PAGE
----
Parkaboy is a natural to come back as he is a music producer like Inchmale and Tito looked to be heading in the direction of musician at the end of SC.

Whatever Bill does or doesn't do in his books he has a fascination with synchrony and connectedness between disparate things.

Becuase I do like to speculate I will toss out the return of these characters:

Bigend
Cayce
Inchmale (nearly given)
Bobby Chombo (as some sort of facilitator in the plot)
Damien
Voytek or Magda
Tito
quote:
You forget THE PATTERN. Rydell passed the baton to Laney in the SECOND book. By ATP, Rydell and Chevette were again the main characters, or, nearly so in the ensemble.


'deed i DO! I don't recall Rydell or Chevette in ATP at ALL. I assume it was Rydell who fires that ooky chain-nail gun that resembles a milk carton.

Nope. Don't remember at all. I remember the chrono-savant kid, the watch-dealer, some girls with God's Little Toy, the mighty Boomzilla, the elegant assassin, the evil rich villain who'd taken the stochastic pattern recognition drugs that had given Laney his gift...maybe that says something about bringing characters back like that.

I mean, I DIG Rydell. Most sympathetic character for me of all Gib's works, although Cayce comes close. And I don't remember him in that book at ALL. It's like he becomes a type of himself. And how many adventures can an innocent bystander get sucked into, anyway?

Nah, I hope he doesn't bring 'em back. Maybe fleeting references to them, retrospective character signal attenuations, but that's it. Apparently, reusing them as primary figures wears them out?

Oh well. I'm weird.
Speaking as a Brit (and a long-time reader of the works of P G Wodehouse) I understood the reference to "Inchmale's Club" to be the club that Inchmale is a member of, not that he necessarily owned. For example, Bertie Wooster's club was The Drones; he could go there to sleep off a bender without having to stagger home, and it was a place where he was sure of getting decent food and drink in the company of like-minded chaps. Once fictional, The Drones now occupies premises in Mayfair in RL. Quite a few gentlemen's clubs from Jeeves and Wooster's time still survive in London.

Then again, Inchmale being Inchmale, I suspect he probably would own the place.

Those Zaha Hadid chairs are gorgeous - what lovely organic shapes. When I saw Luigi Colani at a talk in London, he noted how Hadid has moved away from the very regimented angular shapes of her earlier work. Colani turned to Ross Lovegrove and said "it used to be all 'klick-klack' but now its organic. We've won!"

best,
Chris H
quote:

There are other places called "Portman Square", but the one in London, at the south end of Baker Street, just north of Oxford Street, is the one which springs to my mind.

There does actually appear to be a posh new club (drinking , dining and schmoozing rather than a rock club) which opened in November 2008 behind the 18th Century listed building Adams facades façades of 20 to 21 Portman Square i.e. two whole town houses, rather than just half of one. (Number 19 is also part of the complex, but may not actually be interconnected).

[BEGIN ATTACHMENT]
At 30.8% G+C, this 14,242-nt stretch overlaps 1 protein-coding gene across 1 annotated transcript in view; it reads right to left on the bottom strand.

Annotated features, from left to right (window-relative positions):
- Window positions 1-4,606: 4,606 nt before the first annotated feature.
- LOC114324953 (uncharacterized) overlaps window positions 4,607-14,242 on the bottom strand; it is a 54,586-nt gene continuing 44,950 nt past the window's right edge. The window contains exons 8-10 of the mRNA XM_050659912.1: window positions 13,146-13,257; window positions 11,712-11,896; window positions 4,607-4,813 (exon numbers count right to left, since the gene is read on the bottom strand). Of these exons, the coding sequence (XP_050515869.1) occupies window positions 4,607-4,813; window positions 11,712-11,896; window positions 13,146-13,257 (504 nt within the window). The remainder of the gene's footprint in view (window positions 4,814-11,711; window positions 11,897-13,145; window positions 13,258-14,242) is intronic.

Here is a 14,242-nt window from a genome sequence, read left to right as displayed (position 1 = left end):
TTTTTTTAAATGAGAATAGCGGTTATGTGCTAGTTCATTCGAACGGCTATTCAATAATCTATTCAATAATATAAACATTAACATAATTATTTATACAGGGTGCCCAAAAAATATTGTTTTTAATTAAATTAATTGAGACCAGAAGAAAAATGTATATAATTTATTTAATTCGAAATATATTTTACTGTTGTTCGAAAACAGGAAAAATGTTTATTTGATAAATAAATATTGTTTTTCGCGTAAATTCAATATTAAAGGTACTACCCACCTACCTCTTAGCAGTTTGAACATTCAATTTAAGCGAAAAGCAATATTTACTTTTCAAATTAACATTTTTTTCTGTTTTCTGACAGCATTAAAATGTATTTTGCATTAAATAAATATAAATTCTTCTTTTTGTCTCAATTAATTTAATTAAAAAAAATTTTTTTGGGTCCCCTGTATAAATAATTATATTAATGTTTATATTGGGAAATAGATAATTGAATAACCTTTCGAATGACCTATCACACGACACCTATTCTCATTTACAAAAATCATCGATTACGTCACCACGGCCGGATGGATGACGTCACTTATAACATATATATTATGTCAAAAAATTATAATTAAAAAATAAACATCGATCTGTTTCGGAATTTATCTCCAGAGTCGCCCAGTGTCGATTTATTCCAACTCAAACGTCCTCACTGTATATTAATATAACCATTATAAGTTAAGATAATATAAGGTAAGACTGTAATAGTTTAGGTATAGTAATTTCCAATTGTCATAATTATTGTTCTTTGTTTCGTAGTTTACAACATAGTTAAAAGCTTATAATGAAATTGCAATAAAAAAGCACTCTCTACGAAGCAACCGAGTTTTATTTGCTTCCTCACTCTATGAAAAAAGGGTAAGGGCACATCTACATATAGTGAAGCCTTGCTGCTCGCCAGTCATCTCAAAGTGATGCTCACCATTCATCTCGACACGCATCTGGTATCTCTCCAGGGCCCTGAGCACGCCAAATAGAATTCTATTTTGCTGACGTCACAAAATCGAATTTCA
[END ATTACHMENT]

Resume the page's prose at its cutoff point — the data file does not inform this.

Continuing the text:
It turns out that the three 18th Century town houses which have been renovated into the Home House Club are numbered anti-clockwise at the north west corner of Portman Square.

Number 21 (with the Zaha Hadid designed bar and sofa lounge) is on the western, Gloucester Place side of the block, with Number 20 being the one with the columnar porch entrance in the middle, and Number 19 to the right (east) of the main Portman Square façade.





The Home House Club's combination of English aristocratic antiques and artifacts, together with very modern fittings and architectural designs, does seem to fit in with the impression evoked in the description of the "Number Four" bedroom in the second new fragment of text on William Gibson's blog: HOLD THE COPROPHAGIA. This again mentions Inchmale, whilst remaining obscure about the identity of the female character, or characters, who are not necessarily the same person in each of the two text samples.
quote:
Originally posted by colin:
My impression, totally unsubstantiated, was that Inchmale's club was a different place from the one mentioned in HOLD THE COPROPHAGIA.


That is certainly possible, and had also occurred to me.

quote:

Sounded to me like the second place might actually be Inchmale's house, or something of that sort.


That seems a bit less likely, as it would be rather pretentious to refer to a bedroom in a private house, even a guest bedroom, as "Number Four", which sounds more likely for a hotel or inn or club with several bedrooms for hire, unless it is an "Upstairs Downstairs" style nickname by the servants and butler etc. e.g. referring to "her upstairs in Number Four", something which the guests would not be expected to be aware of.

A Cell in a police station or prison might also be referred to as "Number Four".

"each tiny bulb focused on one or another of Number Four’s many artifacts" does seem to refer to the room rather than the whole building, which would have put it in the "Number 10" or "Number 11" Downing Street category of fame or notoriety.